Mark 16:16

Does Mark 16: 16 teach that (water) baptism is necessary for salvation?

Edited from the ministry of

Used by permission.

As we consider Mark 16:16 (“He who believes and is baptized will be saved; but he who does not believe will be condemned”), it is important to remember that there are some textual issues with Mark chapter 16 and whether or not these verses were originally part of the Gospel of Mark, or added later by a scribe.

Assuming that verse 16 was included in Mark’s original manuscript, does it teach that water baptism is required for salvation?

When one carefully examines this verse, it becomes clear that in order to make this passage teach that water baptism is required for salvation, one must go beyond what the verse actually says.

Certainly there is no controversy that this verse teaches that belief is necessary for salvation, which is consistent with all other verses in the Bible that deal with salvation (e.g. John 3:18; John 5:24; John 12:44; John 20:31; 1 John 5:13).

And if we look at this passage closely, we can see that it is composed of two basic statements:

He who believes and is baptized will be saved.

He who does not believe will be condemned.

So here we find both the positive condition of belief (that whoever believes will be saved) and the negative condition of unbelief (that whoever does not believe will be condemned).

But notice that nowhere in this passage, nor anywhere else in the Bible, will we find the negative condition of baptism that ’whoever is not baptized will be condemned.’

Again, there is no example anywhere in Scripture that whoever is not water baptized will be condemned.

So how can we know whether or not a believer will be condemned if they have not been water baptized?

As with any verse or scripture, we must always interpret the passage in question in the light of the rest of Scripture. And any interpretation that that goes against the clear teaching of Scripture is a faulty interpretation.

In other words, Scripture must line up with the Scripture.

In the case of baptism and salvation, the Bible is very clear that salvation is by grace through faith in Jesus Christ and not by works of any kind. (Eph. 2:8-9)

To summarize the evidence against water baptism being required for salvation:

1—The Bible is clear that we are saved by faith alone. Abraham was saved by faith, and we are saved by faith (Rom. 4:1-25; Gal. 3:6-22; Eph. 2:8-10).

2–People have been saved without being water baptized. The thief on the cross was saved but not baptized and Cornelius was saved before he was water baptized (Acts 10:44-46; 11:15-16; 15:8-9).

3—Water baptism is a testimony of our faith and a public declaration that we believe in Jesus Christ. The Scriptures clearly tell us that we have eternal life the moment we believe (John 5:24), and belief must always comes before being baptized. Water baptism does not save us any more than walking an aisle or saying a prayer saves us. We are saved the moment we place faith in Jesus Christ.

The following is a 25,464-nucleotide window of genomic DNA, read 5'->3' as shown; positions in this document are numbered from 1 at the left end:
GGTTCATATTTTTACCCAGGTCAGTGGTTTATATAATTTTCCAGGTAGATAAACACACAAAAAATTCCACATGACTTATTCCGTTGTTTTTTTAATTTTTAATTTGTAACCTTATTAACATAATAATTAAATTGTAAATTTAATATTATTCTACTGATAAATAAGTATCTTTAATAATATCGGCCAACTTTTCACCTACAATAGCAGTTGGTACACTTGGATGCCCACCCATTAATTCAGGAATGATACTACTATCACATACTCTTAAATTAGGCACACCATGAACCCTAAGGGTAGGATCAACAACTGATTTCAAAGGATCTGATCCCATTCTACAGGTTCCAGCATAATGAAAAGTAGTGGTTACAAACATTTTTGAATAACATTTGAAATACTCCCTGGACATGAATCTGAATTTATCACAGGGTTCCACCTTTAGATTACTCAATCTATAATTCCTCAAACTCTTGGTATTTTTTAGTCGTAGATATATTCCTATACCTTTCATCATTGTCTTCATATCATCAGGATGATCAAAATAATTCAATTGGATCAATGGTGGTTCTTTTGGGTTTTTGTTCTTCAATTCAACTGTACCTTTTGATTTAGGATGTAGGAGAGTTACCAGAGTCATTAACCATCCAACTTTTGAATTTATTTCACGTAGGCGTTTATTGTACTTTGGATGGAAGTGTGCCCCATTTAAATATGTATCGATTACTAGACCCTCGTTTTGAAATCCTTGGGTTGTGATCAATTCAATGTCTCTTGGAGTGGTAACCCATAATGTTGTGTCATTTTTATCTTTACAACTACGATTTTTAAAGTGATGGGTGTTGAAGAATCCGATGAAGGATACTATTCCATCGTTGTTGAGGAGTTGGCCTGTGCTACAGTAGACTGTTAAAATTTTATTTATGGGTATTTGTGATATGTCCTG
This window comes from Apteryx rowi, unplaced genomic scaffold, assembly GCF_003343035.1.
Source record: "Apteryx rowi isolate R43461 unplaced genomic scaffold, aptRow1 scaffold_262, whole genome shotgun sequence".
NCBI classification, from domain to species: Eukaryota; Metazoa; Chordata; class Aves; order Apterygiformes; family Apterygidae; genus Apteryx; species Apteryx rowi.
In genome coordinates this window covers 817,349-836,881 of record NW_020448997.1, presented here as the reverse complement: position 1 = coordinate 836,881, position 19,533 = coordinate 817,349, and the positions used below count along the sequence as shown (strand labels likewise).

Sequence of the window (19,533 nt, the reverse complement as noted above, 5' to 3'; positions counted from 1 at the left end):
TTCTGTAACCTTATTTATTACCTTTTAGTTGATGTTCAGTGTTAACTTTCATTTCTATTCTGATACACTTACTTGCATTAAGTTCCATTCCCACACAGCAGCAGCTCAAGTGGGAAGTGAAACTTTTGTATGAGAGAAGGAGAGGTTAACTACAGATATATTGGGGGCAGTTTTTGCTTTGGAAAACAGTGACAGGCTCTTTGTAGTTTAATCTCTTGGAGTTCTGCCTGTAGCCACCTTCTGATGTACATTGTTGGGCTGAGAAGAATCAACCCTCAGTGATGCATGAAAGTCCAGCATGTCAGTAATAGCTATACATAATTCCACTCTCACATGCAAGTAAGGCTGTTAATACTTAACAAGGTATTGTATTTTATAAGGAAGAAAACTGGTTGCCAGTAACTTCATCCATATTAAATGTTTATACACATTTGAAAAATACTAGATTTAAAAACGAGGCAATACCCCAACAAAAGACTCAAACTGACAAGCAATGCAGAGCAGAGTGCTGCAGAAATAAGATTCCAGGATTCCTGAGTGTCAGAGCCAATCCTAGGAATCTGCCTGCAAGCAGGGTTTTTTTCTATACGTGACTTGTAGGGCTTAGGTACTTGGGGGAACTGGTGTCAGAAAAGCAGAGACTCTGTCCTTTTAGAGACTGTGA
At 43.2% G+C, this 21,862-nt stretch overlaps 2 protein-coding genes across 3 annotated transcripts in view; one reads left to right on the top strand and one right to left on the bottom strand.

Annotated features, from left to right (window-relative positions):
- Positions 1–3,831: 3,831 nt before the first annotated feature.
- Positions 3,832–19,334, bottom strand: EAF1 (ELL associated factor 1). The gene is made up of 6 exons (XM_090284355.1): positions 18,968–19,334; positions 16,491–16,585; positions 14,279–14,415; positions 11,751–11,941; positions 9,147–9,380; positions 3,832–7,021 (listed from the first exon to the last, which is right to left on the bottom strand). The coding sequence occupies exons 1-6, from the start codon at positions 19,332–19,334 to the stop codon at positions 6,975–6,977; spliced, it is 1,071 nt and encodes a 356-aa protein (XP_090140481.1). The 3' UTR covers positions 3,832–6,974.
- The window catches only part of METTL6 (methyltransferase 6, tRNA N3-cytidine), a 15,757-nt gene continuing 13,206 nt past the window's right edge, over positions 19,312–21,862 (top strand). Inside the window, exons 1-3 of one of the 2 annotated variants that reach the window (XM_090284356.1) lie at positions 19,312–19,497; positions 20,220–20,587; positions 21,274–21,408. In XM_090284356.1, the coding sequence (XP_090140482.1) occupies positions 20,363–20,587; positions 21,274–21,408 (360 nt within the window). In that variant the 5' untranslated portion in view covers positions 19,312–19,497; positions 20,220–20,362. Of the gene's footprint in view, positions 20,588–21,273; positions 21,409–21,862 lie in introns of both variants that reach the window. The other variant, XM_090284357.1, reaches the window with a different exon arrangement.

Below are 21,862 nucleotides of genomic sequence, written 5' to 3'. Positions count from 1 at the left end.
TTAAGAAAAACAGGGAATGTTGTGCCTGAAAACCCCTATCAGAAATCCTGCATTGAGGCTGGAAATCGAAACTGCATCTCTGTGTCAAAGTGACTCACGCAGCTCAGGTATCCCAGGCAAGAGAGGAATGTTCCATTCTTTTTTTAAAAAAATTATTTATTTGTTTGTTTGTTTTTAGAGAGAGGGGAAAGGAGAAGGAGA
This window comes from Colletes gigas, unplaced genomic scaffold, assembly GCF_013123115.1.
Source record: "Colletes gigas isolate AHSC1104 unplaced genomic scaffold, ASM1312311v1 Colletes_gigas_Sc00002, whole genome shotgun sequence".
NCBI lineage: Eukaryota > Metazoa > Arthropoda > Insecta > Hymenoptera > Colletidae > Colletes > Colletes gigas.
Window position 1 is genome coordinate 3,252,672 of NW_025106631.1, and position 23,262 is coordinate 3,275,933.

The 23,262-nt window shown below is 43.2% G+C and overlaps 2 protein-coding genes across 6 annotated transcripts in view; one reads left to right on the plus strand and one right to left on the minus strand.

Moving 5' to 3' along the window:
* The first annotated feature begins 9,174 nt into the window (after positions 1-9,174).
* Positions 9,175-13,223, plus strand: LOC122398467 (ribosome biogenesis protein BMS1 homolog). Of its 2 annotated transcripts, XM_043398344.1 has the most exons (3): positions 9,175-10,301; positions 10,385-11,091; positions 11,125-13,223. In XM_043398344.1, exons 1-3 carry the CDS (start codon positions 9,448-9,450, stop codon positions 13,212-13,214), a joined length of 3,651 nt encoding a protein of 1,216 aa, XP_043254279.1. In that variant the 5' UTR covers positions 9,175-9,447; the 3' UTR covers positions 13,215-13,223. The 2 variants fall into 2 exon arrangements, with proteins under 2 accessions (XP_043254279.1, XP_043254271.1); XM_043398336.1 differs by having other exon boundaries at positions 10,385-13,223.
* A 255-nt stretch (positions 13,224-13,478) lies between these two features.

4–The Bible never says that if one is not baptized that he is not saved.

5—If baptism is required for salvation, it also means that no one can be saved without someone else being present. In other words, if baptism is required for salvation, someone must baptize a person before he can be saved. This effectively limits who can be saved and when he can be saved.

It means that someone who believes in and trusts in the death, burial, and resurrection of Jesus Christ, but does not have the chance of being baptized in water, cannot be saved. The consequences of this doctrine are devastating. A soldier who believes but is killed in battle before he can be water baptized would perish, etc.

6—Throughout the Bible we see that at the point of faith a believer possesses all the promises and blessings of salvation (John 1:12; 3:16; 5:24; 6:47; 20:31; Acts 10:43; 13:39; 16:31). When one believes, he has eternal life, does not come under judgment, and has passed from death into life (John 5:24), all before they are baptized in water.

If someone does believe in baptismal regeneration, they would have to carefully consider who or what they are really putting their faith and trust in. For example, is that person placing their faith in act of being water baptized, or on the finished work of Jesus Christ? In Whom or in what is the believer trusting in for salvation?

We must never forget that our faith must rest in Jesus Christ alone.

“All the prophets testify about Him that everyone who believes in Him receives the forgiveness of sins through His name." Acts 10:43